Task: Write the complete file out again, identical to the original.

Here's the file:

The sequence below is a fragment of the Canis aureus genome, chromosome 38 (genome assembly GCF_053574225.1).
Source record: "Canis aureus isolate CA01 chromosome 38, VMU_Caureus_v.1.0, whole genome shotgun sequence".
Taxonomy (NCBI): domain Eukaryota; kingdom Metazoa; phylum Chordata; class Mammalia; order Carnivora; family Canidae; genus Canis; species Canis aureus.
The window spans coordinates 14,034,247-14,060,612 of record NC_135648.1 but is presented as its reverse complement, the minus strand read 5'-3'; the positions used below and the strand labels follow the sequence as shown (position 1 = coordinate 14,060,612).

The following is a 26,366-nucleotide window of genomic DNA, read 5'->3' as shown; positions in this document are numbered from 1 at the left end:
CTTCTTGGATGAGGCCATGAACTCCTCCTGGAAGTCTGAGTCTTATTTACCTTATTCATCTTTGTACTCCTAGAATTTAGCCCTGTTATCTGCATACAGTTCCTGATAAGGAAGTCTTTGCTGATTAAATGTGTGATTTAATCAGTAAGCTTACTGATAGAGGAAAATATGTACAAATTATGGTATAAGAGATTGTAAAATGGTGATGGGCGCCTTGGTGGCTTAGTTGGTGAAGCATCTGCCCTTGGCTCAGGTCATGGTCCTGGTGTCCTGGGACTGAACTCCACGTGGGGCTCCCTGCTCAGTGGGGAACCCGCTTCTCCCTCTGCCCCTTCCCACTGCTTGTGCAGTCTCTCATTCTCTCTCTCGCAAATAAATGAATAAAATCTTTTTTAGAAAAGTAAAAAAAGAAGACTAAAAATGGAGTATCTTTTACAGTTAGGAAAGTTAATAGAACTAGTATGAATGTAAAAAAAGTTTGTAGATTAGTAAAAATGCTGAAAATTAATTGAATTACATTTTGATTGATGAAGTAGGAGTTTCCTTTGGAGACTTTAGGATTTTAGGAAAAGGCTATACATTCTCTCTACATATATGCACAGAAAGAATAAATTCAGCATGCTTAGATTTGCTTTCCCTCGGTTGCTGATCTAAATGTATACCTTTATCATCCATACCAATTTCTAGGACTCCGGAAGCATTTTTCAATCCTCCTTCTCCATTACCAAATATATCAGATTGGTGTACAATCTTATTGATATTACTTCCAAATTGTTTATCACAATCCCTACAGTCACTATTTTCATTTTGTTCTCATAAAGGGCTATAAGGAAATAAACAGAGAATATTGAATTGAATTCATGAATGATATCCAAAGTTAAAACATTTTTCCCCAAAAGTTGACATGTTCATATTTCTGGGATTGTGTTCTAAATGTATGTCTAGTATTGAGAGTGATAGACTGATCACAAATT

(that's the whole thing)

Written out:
The sequence below is a fragment of the Canis aureus genome, chromosome 38 (genome assembly GCF_053574225.1).
Source record: "Canis aureus isolate CA01 chromosome 38, VMU_Caureus_v.1.0, whole genome shotgun sequence".
Taxonomy (NCBI): domain Eukaryota; kingdom Metazoa; phylum Chordata; class Mammalia; order Carnivora; family Canidae; genus Canis; species Canis aureus.
The window spans coordinates 14,034,247-14,060,612 of record NC_135648.1 but is presented as its reverse complement, the minus strand read 5'-3'; the positions used below and the strand labels follow the sequence as shown (position 1 = coordinate 14,060,612).

The following is a 26,366-nucleotide window of genomic DNA, read 5'->3' as shown; positions in this document are numbered from 1 at the left end:
CTTCTTGGATGAGGCCATGAACTCCTCCTGGAAGTCTGAGTCTTATTTACCTTATTCATCTTTGTACTCCTAGAATTTAGCCCTGTTATCTGCATACAGTTCCTGATAAGGAAGTCTTTGCTGATTAAATGTGTGATTTAATCAGTAAGCTTACTGATAGAGGAAAATATGTACAAATTATGGTATAAGAGATTGTAAAATGGTGATGGGCGCCTTGGTGGCTTAGTTGGTGAAGCATCTGCCCTTGGCTCAGGTCATGGTCCTGGTGTCCTGGGACTGAACTCCACGTGGGGCTCCCTGCTCAGTGGGGAACCCGCTTCTCCCTCTGCCCCTTCCCACTGCTTGTGCAGTCTCTCATTCTCTCTCTCGCAAATAAATGAATAAAATCTTTTTTAGAAAAGTAAAAAAAGAAGACTAAAAATGGAGTATCTTTTACAGTTAGGAAAGTTAATAGAACTAGTATGAATGTAAAAAAAGTTTGTAGATTAGTAAAAATGCTGAAAATTAATTGAATTACATTTTGATTGATGAAGTAGGAGTTTCCTTTGGAGACTTTAGGATTTTAGGAAAAGGCTATACATTCTCTCTACATATATGCACAGAAAGAATAAATTCAGCATGCTTAGATTTGCTTTCCCTCGGTTGCTGATCTAAATGTATACCTTTATCATCCATACCAATTTCTAGGACTCCGGAAGCATTTTTCAATCCTCCTTCTCCATTACCAAATATATCAGATTGGTGTACAATCTTATTGATATTACTTCCAAATTGTTTATCACAATCCCTACAGTCACTATTTTCATTTTGTTCTCATAAAGGGCTATAAGGAAATAAACAGAGAATATTGAATTGAATTCATGAATGATATCCAAAGTTAAAACATTTTTCCCCAAAAGTTGACATGTTCATATTTCTGGGATTGTGTTCTAAATGTATGTCTAGTATTGAGAGTGATAGACTGATCACAAATT